Tanzania, Africa Series: Part 2 of 5, Printed Photos
In addition to volunteering at the schools, I wanted to do something more for the children. I’m a photographer, my passion has always been photography, and the more I thought about it, I wondered if these children had ever actually seen a photograph of themselves. I decided I’d bring a Polaroid camera, snap some pics, and hand them out. I was figuring 100-200 kids, which would mean 20 packs of Polaroid film. No room in my suitcase for that with all my bug repellant!
After a little research, I found a Canon SELPHY CP1300 printer. Compact, prints quickly, works with Wi-Fi, great reviews. Perfect. It's Dye Sublimation printing, which is a printing process that uses a thermal transfer to transport varying amounts of colored dye pigments from a carrier ribbon, or film, to the PVC printing surface to which the dyes bond chemically. Anyway, I packed it up with my camera gear and planned to carry it onto the airplane with me – heavy, but too fragile to check. Another suggestion – read up on carry-on weight limits before arriving at the airport! After shifting some items around our suitcases and thoroughly annoying my daughter, it all worked out and I lugged all the equipment around flight after flight.
When we arrived at the school on Monday, I learned I’d be the designated photographer to document the trip! :) :) Wow, I was thrilled! What an opportunity! Oh, and I also learned there weren’t 100-200 kids at the school. More like 1,500! What?? Good thing I decided against packing polaroid film! Monday night I printed out a few photos to hand out on Wednesday when we returned to the school.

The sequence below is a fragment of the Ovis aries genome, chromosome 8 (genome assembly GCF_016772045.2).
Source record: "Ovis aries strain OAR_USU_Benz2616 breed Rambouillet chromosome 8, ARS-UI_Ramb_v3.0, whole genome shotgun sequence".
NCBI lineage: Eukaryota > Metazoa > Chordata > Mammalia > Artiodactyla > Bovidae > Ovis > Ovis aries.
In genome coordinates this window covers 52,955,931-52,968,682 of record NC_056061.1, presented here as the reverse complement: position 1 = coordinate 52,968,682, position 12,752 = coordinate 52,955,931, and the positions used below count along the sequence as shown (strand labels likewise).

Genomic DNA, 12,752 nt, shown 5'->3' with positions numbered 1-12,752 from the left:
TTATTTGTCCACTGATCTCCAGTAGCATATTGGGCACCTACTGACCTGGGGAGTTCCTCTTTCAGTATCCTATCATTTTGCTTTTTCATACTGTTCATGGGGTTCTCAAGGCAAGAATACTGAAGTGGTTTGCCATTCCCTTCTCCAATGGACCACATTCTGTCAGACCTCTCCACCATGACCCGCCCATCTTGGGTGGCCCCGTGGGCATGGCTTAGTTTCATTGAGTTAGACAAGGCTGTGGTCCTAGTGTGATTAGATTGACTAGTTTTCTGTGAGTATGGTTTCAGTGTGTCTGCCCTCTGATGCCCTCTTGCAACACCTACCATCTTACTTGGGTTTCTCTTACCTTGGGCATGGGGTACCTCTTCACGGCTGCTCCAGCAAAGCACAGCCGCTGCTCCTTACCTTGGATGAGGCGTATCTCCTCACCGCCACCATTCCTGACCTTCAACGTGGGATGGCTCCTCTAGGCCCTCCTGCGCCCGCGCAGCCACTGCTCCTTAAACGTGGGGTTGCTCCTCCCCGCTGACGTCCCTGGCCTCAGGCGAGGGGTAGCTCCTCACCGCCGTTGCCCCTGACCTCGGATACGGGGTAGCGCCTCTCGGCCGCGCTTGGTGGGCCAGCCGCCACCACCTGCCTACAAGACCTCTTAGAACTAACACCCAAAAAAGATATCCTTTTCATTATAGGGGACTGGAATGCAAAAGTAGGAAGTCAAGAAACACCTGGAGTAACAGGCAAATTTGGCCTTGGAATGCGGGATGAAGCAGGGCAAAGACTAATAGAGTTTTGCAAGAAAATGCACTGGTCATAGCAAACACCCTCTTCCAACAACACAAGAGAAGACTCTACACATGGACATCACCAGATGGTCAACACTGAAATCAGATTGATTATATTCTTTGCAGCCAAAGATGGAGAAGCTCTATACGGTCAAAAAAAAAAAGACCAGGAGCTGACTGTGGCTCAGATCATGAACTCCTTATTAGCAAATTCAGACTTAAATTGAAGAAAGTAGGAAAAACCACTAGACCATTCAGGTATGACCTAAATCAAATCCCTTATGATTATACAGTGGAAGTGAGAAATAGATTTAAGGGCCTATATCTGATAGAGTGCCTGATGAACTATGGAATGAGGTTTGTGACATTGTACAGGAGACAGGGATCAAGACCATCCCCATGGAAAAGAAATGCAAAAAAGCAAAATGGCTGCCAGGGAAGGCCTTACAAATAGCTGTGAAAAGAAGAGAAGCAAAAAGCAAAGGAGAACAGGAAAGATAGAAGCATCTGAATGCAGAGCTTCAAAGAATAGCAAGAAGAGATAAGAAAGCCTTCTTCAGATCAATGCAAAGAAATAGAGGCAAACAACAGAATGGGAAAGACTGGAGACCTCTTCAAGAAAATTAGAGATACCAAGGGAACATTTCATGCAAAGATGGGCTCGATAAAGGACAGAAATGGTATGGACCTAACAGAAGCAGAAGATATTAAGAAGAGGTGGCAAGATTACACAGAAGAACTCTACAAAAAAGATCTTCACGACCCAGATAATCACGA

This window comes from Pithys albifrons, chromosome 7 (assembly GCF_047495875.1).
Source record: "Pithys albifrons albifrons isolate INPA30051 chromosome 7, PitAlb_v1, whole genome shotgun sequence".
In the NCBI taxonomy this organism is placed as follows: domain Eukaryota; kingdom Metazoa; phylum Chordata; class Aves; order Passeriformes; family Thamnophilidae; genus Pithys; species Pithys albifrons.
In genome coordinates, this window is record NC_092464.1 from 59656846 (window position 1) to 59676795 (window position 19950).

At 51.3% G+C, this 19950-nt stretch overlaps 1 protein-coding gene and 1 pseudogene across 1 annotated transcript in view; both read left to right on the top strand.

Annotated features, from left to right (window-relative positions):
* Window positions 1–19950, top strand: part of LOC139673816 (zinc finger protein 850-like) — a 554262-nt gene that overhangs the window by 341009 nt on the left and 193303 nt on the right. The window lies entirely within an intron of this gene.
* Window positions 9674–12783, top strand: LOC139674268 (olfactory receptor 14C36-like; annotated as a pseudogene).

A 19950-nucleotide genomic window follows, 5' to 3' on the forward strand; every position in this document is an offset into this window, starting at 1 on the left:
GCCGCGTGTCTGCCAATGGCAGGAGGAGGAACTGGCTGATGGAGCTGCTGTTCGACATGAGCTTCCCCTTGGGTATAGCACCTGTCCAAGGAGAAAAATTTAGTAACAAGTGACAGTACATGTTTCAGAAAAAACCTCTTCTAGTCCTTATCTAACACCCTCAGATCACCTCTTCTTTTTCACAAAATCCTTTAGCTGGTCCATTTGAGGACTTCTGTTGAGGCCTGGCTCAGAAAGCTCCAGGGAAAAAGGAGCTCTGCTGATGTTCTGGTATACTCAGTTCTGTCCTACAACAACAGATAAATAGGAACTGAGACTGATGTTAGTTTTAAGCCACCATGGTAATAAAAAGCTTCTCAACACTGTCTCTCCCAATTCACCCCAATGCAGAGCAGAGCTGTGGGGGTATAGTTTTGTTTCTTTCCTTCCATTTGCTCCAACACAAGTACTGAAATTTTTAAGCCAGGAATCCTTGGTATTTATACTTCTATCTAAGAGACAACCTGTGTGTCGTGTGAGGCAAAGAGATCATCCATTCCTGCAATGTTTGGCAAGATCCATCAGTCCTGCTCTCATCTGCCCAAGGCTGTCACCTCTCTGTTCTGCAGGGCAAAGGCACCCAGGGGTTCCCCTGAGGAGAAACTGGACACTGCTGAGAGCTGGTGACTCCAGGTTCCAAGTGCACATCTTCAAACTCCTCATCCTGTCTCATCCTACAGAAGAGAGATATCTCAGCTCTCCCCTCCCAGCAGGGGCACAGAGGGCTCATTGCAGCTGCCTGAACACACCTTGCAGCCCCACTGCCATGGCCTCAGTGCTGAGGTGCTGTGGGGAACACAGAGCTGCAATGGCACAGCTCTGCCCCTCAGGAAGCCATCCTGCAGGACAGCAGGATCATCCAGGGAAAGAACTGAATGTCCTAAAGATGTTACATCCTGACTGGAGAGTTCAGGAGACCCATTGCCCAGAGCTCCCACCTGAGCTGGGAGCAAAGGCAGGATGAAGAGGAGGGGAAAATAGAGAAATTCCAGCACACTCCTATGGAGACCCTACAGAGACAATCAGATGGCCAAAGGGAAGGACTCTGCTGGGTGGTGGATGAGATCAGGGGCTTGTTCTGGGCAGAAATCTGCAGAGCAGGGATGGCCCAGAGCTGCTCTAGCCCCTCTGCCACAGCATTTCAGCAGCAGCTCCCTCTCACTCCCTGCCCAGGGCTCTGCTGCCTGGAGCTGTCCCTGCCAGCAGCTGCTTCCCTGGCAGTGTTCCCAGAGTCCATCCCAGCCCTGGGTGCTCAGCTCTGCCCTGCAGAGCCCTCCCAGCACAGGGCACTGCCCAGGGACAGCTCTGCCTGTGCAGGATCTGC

The first set of photos of the little girl – She hung around the Stout team quite a bit, so I was able to find her pretty easily when we returned. When I handed her the photo, she seemed confused at first, but quickly realized what she was looking at: herself! She turned and looked at me with a huge smile and that made lugging all that equipment around worth it. I had to hold back tears watching her run around and show everyone the photo. I can't even begin to tell you how I felt.
The second set of group photos – I am showing the children the photographs. They were shouting out names of the children, pointing at them, and smiling. Seeing the children light up that way truly magical.
At the end of the week, I gave a stack of photos to the Director of the school. He was thrilled and is planning to make a photo wall for the children to look at. I guess I’ll have to check it out the next time I’m in Arusha!